Sunday, August 20, 2006


It occurred to me that in the past 8 months, I have not had a day off, an afternoon off, or even a few hours off.

This is the plight of a full time caregiver.

  In California,I could get as many as three hours away from the house on occasion.  I could spend this time with a friend, shopping, or just playing nickels at the casino that was 20 minutes away, and much of the time Jack would go with me. 

Jack is becoming more and more self-sufficient so that it would be easy for me to be gone several hours at a time now, or we could find adventures together.

  But by moving and accepting the responsibility of my mother, I have eliminated many opportunities.  She feels I am going off and leaving her if I even go to shop at the neighborhood store, or the town that is 8 miles away.  We have wanted to go out to breakfast, lunch, or an evening meal but she only wants to go to certain places and actually refuses to go to some restaurants.   Taking Mom with us isn't always an answer, she can't always set in the car if we want to shop and she isn't able to navigate some large stores.  Some stores do not have a "waiting" area.

Exercising the option of a few hours of licensed homecare is beginning to be a probabilitiy that she won't like but might be a necessity.  I have to look to the future and aging isn't something that goes in reverse. 

My goal in moving was to spend quality time with my mother while I could.  I  don't think I realized how complicated this would be .

  Taking care of Jack is something we have worked out to be a "together" task that gave us an unusual closeness and an enjoyable time together.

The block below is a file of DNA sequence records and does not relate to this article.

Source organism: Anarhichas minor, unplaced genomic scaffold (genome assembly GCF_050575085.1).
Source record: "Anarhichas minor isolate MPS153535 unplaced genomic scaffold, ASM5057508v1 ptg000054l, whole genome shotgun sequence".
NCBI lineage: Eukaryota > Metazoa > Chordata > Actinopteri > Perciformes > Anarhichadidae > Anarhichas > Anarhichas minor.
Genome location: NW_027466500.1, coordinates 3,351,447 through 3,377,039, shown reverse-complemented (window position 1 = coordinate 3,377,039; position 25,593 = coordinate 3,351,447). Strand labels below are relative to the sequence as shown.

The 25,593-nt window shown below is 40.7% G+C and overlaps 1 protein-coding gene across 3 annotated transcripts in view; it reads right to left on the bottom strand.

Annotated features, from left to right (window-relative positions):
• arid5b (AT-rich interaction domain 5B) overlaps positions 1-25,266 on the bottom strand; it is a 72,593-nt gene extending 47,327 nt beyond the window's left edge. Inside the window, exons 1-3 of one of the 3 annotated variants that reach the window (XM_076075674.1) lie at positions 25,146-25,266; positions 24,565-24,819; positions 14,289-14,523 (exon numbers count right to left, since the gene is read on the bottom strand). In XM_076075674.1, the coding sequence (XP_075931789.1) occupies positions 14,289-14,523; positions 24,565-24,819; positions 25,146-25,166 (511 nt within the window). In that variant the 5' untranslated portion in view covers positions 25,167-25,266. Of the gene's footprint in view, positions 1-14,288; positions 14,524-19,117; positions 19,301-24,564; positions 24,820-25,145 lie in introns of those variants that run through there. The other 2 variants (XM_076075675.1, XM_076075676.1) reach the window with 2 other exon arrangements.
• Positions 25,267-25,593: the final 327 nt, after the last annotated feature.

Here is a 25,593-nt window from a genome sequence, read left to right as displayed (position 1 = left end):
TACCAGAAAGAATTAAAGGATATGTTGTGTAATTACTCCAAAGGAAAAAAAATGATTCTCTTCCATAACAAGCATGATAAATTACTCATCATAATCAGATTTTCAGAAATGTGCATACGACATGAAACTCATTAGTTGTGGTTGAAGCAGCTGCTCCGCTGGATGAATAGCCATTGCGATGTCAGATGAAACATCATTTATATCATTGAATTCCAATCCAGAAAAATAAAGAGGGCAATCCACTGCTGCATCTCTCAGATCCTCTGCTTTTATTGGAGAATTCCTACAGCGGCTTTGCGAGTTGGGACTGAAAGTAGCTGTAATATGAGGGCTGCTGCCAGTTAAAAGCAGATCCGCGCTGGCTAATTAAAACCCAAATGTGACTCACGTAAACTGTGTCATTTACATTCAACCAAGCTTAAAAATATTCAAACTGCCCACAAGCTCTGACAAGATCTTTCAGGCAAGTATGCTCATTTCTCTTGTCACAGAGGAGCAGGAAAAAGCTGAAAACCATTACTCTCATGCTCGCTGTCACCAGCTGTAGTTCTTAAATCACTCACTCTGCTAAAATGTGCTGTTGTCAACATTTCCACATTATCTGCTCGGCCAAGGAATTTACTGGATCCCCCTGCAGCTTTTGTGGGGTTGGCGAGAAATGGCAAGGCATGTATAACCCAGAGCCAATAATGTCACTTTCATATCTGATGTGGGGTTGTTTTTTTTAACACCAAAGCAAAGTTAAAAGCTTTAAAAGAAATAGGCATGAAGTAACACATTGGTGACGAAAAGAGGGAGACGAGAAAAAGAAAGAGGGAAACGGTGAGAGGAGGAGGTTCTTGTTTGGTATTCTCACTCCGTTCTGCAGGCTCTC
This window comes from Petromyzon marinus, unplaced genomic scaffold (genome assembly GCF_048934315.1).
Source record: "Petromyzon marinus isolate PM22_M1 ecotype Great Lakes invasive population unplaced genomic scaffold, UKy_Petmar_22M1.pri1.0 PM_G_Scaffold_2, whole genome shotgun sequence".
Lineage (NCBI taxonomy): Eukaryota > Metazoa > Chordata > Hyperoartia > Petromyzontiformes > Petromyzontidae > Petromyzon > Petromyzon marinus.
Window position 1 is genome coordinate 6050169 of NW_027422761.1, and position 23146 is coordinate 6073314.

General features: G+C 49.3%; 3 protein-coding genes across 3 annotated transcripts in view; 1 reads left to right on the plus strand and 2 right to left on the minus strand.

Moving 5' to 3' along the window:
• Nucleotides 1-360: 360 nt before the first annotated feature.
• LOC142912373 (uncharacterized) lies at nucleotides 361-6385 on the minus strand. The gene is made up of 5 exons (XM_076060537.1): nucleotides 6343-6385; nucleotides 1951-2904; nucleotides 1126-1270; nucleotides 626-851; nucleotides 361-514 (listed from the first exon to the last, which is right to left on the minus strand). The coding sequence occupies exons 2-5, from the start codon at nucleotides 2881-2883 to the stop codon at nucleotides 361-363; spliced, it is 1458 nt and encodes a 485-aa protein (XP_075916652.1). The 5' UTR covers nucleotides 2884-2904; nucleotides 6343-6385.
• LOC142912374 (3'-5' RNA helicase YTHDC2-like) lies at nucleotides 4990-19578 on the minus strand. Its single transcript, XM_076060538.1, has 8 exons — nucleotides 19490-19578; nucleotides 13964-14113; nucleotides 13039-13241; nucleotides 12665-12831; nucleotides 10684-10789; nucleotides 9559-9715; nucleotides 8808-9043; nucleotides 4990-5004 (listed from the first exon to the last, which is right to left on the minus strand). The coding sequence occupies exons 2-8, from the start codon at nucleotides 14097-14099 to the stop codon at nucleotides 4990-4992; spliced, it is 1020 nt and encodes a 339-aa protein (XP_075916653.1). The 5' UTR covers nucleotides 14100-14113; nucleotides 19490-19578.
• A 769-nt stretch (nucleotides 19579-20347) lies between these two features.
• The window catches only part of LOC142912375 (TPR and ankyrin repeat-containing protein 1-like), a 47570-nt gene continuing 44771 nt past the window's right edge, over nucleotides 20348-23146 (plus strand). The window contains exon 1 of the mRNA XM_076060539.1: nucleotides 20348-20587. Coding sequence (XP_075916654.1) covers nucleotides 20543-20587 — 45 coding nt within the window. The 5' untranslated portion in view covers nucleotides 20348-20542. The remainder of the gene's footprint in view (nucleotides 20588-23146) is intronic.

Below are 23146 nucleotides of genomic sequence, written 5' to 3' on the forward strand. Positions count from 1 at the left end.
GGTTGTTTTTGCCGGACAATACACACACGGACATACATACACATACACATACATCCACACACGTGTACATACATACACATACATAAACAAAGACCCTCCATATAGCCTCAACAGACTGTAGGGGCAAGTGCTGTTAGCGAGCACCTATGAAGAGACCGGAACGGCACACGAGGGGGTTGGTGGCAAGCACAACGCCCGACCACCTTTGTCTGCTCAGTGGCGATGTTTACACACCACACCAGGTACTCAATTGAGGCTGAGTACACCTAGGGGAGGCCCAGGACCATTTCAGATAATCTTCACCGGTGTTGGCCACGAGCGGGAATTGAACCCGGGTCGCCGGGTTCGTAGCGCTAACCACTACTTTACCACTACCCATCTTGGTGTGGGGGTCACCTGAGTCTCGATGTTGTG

What I am finding with my mother is her constant struggle to "control" her environment and me within that environment.   I understand this struggle far better than she realizes and Jack is helpful in supporting me and listening when I really need to "talk".

I think I am chaffing under this "control".

The last couple of days I have experienced a feeling of "need" to break the routine.

Going to church this morning was my choice.  But I wonder if this was a good choice for today.  I am having difficulty with the complexity of the socio-structure of even a country church.  A friend told me to wait a year before I tried to understand, that small towns were very complex in their simplicity.  

Selling our home,  doing away with most of our personal and household items, moving to another state, acquiring a whole different system of medical insurance and care, leaving behind our whole social structure of friends and family, living in someone else's home and essentially under their subtle control, and down-sizing to one room has been more than an adventure.

Have I taken caregiving to a whole different level?  I believe my extensive educational background, 40+years experience of dealing with gifted and also troublesome children, and annoying administration (lol) has given me the ability to do this job! Does that sound like my resume?









rachealcarol said...

It's a good resume and it's put you in good stead for future happenings.  I can appreciate how hard it's been.  It's a pity your Mum doesn't have a close friend that can stay with her a few hours whilst you get time to yourself, but with the elderly their friends sadly get less than more.  I do hope you can sort something out. Rache  

lv2trnscrb said...

I would imagine you would need some time to yourself and if it involves having someone from licensed homecare there to look after your mom, it would be in the best interest of all to prevent burnout which I would imagine you must be starting to feel some effects of by now


daddyleer said...

I have been in awe since you announced your intentions to move. I can relate to the uprooting of self support involved in moving. We moved 4 years ago “for Patti” and I confess I never realistically anticipated the loss of my own support and Megan’s.